Century Dictionary and Cyclopedia
- n. A little house, as a doll-house, built by children in play.
“And all the time, we're in the middle of Andrew's new cubby-house business getting off the ground.”
“It would make a nice cubby-house to play in," thought Mun Bun.”
“The culprit was soon discovered in the corner of the kitchen cupboard, which she called-her "cubby-house," engaged in lecturing Fudge for running away with Angelina.”
“The head of the family slept in a cubby-house of hurdle, hung from a tie-beam of the roof and supported on a pole below.”
“Many are rather like the cubby-house we made at the end of the orchard last summer; only the walls are thick enough to stand a high explosive shell.”
“When dinner was over, papa was enticed up to see the cubby-house, while the aunts took their nap.”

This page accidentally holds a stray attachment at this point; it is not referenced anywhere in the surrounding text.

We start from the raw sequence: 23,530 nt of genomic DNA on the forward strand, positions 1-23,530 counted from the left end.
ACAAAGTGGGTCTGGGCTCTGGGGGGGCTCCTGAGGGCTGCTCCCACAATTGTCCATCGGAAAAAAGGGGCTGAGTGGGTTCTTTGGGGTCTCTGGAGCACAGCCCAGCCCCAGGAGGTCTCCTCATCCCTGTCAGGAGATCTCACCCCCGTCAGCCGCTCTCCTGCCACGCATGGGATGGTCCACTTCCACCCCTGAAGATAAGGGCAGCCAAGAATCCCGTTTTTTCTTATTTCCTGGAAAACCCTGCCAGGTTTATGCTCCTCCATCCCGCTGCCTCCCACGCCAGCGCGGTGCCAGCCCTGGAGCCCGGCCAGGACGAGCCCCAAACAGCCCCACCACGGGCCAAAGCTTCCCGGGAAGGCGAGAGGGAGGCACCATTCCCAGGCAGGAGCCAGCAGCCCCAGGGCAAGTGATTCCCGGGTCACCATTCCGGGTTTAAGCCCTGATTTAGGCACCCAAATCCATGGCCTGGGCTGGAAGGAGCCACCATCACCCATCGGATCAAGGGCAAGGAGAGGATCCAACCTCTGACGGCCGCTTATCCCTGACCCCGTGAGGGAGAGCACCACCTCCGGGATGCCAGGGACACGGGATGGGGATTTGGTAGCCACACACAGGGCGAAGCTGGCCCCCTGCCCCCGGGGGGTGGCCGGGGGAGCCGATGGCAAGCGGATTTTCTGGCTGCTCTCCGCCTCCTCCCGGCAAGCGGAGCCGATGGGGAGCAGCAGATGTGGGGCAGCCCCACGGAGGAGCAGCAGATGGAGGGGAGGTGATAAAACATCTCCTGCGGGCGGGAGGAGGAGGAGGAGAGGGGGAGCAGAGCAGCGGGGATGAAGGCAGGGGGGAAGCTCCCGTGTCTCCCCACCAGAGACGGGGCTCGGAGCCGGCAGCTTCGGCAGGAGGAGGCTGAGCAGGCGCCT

“Betty remembered playing with her dolls in this pleasant little corner on rainy days, years before, and revived its old name of the "cubby-house.”
“You can keep on having the cubby-house for a very private study, and I know you could write beautifully on the rainy days, when the elm branches make such a nice noise on the roof.”
“As midsummer came on the cubby-house grew too hot for comfort, but one afternoon, when rain had been falling all the morning to cool the high roof, Mary Beck and Betty sat there together in great comfort and peace.”
“You put it in my cubby-house, right at the corner of the wall nearest the big maple.”
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